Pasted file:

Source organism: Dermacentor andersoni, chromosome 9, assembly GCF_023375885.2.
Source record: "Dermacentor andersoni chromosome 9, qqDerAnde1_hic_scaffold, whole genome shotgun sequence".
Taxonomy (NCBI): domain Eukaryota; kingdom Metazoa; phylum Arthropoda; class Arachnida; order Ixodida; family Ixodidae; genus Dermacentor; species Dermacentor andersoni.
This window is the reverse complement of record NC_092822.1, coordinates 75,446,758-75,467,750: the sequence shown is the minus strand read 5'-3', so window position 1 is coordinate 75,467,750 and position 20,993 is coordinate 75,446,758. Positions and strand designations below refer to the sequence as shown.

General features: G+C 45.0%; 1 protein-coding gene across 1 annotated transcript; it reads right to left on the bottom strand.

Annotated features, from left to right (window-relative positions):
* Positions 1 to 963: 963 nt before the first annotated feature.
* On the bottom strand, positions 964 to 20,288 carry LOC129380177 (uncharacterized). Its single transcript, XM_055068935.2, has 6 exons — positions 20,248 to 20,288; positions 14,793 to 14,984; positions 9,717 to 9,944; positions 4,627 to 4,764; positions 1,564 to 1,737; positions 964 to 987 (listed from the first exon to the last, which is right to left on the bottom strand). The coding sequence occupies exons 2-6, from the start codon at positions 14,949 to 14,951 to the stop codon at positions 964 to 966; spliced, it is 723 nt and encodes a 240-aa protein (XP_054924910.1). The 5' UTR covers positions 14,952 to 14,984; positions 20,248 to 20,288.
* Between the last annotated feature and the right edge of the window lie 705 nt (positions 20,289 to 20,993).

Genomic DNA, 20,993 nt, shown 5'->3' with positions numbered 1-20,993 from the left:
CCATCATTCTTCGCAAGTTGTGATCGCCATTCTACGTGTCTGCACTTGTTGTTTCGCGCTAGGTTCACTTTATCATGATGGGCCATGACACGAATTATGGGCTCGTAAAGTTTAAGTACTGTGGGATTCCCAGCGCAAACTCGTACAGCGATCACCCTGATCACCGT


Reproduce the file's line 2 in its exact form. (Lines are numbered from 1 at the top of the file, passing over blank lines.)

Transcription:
Source record: "Dermacentor andersoni chromosome 9, qqDerAnde1_hic_scaffold, whole genome shotgun sequence".